Here are some of the advantages of utilizing 3PLs:

  • They operate numerous warehouses and have standard operating procedures and KPIs built upon decades of operations.
  • If you are planning or already preparing for a new warehouse or distribution network, they have planned and implemented numerous new operations and have the past experience to minimize mistakes.
  • They have sources for all warehousing and distribution equipment needed for operations and, due to their level of spend, they can likely procure it at a lower cost and in a shorter time frame than your company could.
  • They have IT solutions that your company may not have implemented that can deliver quickly improved performance.
  • They can procure the equipment for your operations, which can be amortized over time as part of their fee structure. It’s not free money, but it’s an option.

Among the potential hurdles that must be overcome to successfully implement a 3PL:

  • Some current management and workers will most likely be displaced, potentially impacting morale beyond the function being outsourced.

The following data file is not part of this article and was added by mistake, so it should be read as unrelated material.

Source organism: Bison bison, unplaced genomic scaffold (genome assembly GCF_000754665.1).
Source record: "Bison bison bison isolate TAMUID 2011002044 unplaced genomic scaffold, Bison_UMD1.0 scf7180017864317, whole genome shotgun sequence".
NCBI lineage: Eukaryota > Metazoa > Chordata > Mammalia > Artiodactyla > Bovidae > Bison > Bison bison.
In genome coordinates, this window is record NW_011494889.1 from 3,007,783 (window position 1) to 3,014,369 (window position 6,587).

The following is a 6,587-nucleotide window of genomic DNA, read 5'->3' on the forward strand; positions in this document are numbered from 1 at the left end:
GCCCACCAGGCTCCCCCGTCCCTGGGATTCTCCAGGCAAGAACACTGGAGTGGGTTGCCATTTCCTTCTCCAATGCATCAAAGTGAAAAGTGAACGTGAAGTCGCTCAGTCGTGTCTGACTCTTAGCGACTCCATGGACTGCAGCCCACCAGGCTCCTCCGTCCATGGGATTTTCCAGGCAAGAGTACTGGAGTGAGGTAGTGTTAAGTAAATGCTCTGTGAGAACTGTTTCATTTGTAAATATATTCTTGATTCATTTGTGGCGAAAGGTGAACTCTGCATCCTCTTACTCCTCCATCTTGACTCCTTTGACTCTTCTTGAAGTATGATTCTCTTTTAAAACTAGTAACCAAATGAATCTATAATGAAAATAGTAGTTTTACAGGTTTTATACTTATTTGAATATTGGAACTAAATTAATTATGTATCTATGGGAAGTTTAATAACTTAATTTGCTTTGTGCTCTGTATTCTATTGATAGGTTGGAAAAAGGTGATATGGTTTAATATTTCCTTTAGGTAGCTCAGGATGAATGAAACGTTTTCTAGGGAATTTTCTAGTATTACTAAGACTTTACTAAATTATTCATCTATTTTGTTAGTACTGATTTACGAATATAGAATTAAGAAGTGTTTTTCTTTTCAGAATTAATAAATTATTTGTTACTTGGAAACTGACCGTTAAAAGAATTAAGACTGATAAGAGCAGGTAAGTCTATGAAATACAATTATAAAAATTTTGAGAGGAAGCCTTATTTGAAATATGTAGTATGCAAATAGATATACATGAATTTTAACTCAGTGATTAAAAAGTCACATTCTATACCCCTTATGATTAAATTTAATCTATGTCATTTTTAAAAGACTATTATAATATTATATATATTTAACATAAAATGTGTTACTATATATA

• Identifying the right 3PL provider can be challenging.
  • So can negotiating a fair and proper contract.

Each of these issues can be managed if given the proper focus. The most important thing to remember is to have one person in charge of the change. If you can’t point to a single person in charge, then no one is in charge.

Potential displacement of employees is something every organization faces with every change it makes. Here, pain points can be overcome with communication and extensive planning. Knowing who you want to keep based on their strengths, and ensuring they are informed at the proper time, will minimize the loss of talent you want to retain.

Locating the proper 3PL provider requires a well-crafted request for information (RFI), combined with a follow-on request for proposal (RFP).

Here are some final thoughts on the most important factors when teaming up with a 3PL:

  • Find a provider with expertise in your space. They don’t all have the same level of experience in all industries and with all business models.
  • Forge a strong contract that contains performance metrics, which will provide operational benchmarks for the improved performance you are seeking with a 3PL provider.
  • If possible, co-locate in an existing 3PL warehouse to share overhead and lower costs.

Big benefits can be achieved with big change, but sometimes the change cannot happen from within. A 3PL provider can serve as a mighty resource to positively affect the operational improvements and customer service necessary to survive and thrive in an increasingly challenging marketplace.

Chris Good is managing director of Conway MacKenzie, a division of business advisory firm Riveron Consulting that offers a specialized suite of operational and strategic services for solving complex business challenges.